5 Weird Weapons of War
History has shown that war and its unique challenges can not only spark the creativity of the world’s inventors, but also open up a government’s willingness to give even the weirdest weapons a try. Below are five little-known weapons that were conceptualized, tested, and, in some cases, even deployed to try to sway the direction of war. Most were not successful, but all are fascinating.
The Ice Aircraft Carrier
Due to the shortage and high cost of aluminum and steel during WWII, British inventor Geoffrey Pyke proposed and created a stronger-than-ice mixture called “pykrete,” comprised of 86 percent water and 14 percent wood pulp. The British government, looking for ways to supplement a shortage of aircraft carriers and steel for the battle against German U-boats, began a 1,000-ton scale model of a pykrete carrier in Canada, calling it Project Habakkuk. But when the problem of “cold flow” became to great – basically meaning the ship would need an exponential amount of increased steel, a refrigeration system, and more insulation not to melt – the project stalled out and was eventually scrapped.
Portable Heat Ray
In looking for non-lethal ways to maintain perimeter security and improve crowd control, the U.S. government developed a mobile heat ray gun – or Active Denial System – in 2010. This device, basically a large satellite dish mounted to a military vehicle, could direct a single high-powered beam of 95 GHz at a target, penetrating the top layers of skin and causing a burning sensation that could only be withstood for 5 seconds or less. Once the target moved away, the sensation completely disappeared with no lasting effects or burns. The ADS was deployed to Afghanistan but never saw conflict, and was eventually recalled to the U.S. due to questions about how factors like weather and even clothing would impact its effectiveness. Researchers are currently working on a smaller version for possible use by domestic law enforcement.
One-Man Flying Platforms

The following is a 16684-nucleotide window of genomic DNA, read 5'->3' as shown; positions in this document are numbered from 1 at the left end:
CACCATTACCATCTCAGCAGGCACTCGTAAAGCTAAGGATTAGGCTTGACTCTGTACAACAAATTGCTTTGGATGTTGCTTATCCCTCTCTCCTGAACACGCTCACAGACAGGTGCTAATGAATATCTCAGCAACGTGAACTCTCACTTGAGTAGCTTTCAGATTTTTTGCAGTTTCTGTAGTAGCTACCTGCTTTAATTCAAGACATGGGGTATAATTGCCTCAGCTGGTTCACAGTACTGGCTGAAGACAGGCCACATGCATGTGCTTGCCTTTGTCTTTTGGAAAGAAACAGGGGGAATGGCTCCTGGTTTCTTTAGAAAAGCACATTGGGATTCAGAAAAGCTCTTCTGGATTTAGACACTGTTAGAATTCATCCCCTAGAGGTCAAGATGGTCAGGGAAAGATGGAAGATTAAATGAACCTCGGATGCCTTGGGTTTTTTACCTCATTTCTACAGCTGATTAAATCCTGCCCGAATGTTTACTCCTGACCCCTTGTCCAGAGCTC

The VZ-1 Pawnee was a one-man aircraft comprised of a seven-foot circular platform for a single pilot to stand on and contra-rotating ducted fans to create lift. The platform was developed starting in 1953 under a U.S. Office of Naval Research contract to Hiller Aircraft, and flew successfully beginning in 1955, although never seeing active conflict. The pilot steered the craft by shifting his weight, which was later considered ineffective compared to regular helicopter controls. Though prototypes flew well, the U.S. Army judged them to be impractical as combat vehicles because they were small, limited in speed, and barely flew out of the ground cushion effect. Two of the six prototypes survive today in U.S. museums.
Real-Life Death Star
The Boeing YAL-1 Airborne Laser has been described as the closest thing to a real Death Star, housing a megawatt-class chemical oxygen iodine laser (COIL) inside a modified Boeing 747-400F. Designated in 2004, its primary design was as a missile defense system to destroy tactical ballistic missiles. Unfortunately, the weight of the laser cartridges limited the aircraft to only carrying six at a time, and the aircraft would have to fly relatively closely to targets for effective impact. In 2015, the Missile Defense Agency began efforts on a new aircraft that – rather than being a manned jetliner containing toxic chemicals flying at 40,000 feet, firing from a range of tens of kilometers – would carry an electric laser, flying unmanned at 65,000 feet, firing the same power level at targets potentially up to hundreds of kilometers away for survivability against air defenses.
Japanese War Balloons
In 1944, the Japanese set sail 9,000 “fire balloons” – or Fu-Gos – over the Pacific Ocean, in hopes that they would float on the jet stream for three days and reach the U.S. mainland and Canada, causing fires and wreaking havoc. These 33-foot-diameter hydrogen balloons each held a 35-pound high-explosive bomb and eight 15-pound firebombs. Only 389 made it to the U.S., and even fewer exploded. Two landed back in Japan. Although they were ineffective as weapons, these war balloons were the first-ever weapon capable of intercontinental range and held the record for the longest ranged attacks ever conducted in the history of warfare until the 1982 Operation Black Buck raids during the Falkland Islands War.
Written by Megan Hammons